Happiness and sorrow are two sides of the same coin. Without sorrow there would be no such thing as happiness. And vise versa. Both are emotions of the incarnate form, devoid of intrinsic Spiritual significance.
The Spiritual concept of life is as an opportunity for experiential growth. Pleasure is not its primary purpose. Buddhism teaches that life is suffering, with the cessation of that suffering as its goal. Perhaps it is the ability to recognize the ultimate insignificance of earthly trials and tribulations and to rise above them that is meant by divine happiness. As Kipling said, “If you can meet with triumph and disaster and treat those two imposters just the same…”
In dense (incarnate) form we are distanced from our Spiritual essence and need some motivation to fulfill our path. Happiness is the carrot on a stick dangling before us. Like the proverbial horse it is doubtful whether we ever get to eat the carrot, or whether it will taste as good as it looks.
Our mission to be happy means we strive for the right things. If we pursue happiness we shall be living purposefully and constructively.
Happiness is transient. On winning the lottery some might spend the first few days sitting by a pool sipping champagne. But it would not take long to grow bored by the utter futility of such an existence. No doubt the newly rich will soon look for new challenges, even though they inevitably carry frustration on the way to the satisfaction of ultimate fulfillment. Then for a while they would again bask in the sense of achievement. But like that champagne that too will soon wear off.
As Buddha points out even when things are going well (ie we are happy) there is sorrow in the knowledge that our existence is one of change and that our fleeting joy cannot last. I always remember feeling happy at going out for the day as a child, but in the back of my mind as soon as we got in the car we were a little closer to the day’s end. All we can do is learn to try to savor the moment.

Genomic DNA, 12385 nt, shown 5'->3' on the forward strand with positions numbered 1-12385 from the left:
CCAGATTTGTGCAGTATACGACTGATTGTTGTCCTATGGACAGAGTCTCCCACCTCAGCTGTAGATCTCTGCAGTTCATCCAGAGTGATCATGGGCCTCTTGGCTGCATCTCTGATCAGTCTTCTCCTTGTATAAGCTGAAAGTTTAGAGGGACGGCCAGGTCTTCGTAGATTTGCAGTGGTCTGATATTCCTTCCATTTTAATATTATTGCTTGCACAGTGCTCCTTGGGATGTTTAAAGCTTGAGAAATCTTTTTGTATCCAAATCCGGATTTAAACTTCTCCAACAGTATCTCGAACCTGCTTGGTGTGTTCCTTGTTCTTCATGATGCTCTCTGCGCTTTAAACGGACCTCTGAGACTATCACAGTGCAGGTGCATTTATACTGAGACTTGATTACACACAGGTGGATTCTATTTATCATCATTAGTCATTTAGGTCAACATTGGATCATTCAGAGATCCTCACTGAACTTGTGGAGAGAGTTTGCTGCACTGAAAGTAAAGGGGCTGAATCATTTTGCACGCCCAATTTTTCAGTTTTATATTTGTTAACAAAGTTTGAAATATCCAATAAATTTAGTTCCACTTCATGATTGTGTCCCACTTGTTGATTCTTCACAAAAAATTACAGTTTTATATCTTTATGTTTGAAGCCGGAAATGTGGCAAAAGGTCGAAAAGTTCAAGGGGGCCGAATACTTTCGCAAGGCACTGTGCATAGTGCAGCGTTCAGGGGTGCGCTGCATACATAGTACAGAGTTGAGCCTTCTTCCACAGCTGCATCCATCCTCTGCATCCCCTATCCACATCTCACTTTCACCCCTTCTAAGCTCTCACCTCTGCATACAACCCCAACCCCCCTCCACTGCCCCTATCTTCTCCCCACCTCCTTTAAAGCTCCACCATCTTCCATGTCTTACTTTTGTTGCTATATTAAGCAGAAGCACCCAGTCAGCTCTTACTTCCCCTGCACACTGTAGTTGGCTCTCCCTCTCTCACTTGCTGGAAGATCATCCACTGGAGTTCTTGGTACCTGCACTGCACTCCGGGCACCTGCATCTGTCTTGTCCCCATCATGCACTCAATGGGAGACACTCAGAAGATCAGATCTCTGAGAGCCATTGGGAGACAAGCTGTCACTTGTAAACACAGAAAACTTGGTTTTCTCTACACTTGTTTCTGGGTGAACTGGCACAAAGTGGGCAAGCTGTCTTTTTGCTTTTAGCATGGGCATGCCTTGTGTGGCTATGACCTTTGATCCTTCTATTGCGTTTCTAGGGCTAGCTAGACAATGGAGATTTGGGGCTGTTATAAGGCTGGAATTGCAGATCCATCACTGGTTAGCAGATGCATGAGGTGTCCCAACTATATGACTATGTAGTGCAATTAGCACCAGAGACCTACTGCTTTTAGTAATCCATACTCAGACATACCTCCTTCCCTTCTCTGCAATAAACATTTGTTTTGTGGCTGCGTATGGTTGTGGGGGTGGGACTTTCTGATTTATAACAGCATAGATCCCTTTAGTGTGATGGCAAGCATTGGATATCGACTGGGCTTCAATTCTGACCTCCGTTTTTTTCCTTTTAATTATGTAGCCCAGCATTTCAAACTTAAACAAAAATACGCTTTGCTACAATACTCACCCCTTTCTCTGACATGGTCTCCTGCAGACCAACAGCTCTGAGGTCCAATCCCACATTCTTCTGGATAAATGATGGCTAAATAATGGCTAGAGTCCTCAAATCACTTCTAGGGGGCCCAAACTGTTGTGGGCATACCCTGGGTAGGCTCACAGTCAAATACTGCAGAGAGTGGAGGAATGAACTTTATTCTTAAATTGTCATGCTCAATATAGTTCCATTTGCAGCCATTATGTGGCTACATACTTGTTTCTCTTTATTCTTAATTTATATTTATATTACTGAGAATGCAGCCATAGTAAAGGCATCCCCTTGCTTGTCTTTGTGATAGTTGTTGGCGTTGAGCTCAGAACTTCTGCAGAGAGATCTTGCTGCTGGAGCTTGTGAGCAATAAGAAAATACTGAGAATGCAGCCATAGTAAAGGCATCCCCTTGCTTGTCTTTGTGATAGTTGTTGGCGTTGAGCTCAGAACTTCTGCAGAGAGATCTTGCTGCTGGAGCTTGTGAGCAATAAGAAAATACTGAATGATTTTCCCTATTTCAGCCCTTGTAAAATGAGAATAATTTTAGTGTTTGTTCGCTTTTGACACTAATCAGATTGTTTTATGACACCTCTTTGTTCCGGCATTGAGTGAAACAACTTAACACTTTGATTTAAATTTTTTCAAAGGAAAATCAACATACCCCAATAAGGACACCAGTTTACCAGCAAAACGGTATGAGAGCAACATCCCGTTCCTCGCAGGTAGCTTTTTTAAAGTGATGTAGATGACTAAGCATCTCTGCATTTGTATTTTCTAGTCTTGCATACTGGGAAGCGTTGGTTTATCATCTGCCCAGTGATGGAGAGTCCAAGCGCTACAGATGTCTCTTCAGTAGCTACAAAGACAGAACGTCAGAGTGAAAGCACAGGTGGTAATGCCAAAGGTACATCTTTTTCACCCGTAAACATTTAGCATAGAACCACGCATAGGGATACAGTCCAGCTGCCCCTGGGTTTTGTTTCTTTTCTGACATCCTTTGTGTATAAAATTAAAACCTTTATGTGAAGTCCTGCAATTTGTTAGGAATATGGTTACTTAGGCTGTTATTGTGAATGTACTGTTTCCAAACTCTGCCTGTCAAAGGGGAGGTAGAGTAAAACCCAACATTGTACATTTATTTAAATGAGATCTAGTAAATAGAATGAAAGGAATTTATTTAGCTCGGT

The converse is that when things seem rough we can always look forward to their improvement. Indeed the anticipation of happiness is often preferable to its attainment.
Material success is not the elixir of happiness we might assume from watching how people (even ourselves) devote themselves to chasing it. It is true that without sufficient for our basic needs material fulfillment is of the paramount importance. But once we have enough each additional unit of wealth adds less and less.
It’s said that the more we have the more we want. Hence riches bring frustration, and of course the fear we shall lose what we have or be robbed. We certainly can’t take it back to Spirit.
Lord Jesus said, “it is easier for a camel to go through the eye of a needle than for a rich man to enter the Kingdom of God.” The pursuit of wealth brings neither lasting happiness nor Spiritual fulfillment.
The best things in life are free, eg few things are better than walking by the sea watching the sun set. How much more joy might be gained from spending time with family or walking in nature, say, rather than dedicating yet more hours to the pursuit of money. But walking by the sea watching the sun set is all the more enjoyable in the satisfaction you’ve lived a worthwhile day. And that is happiness.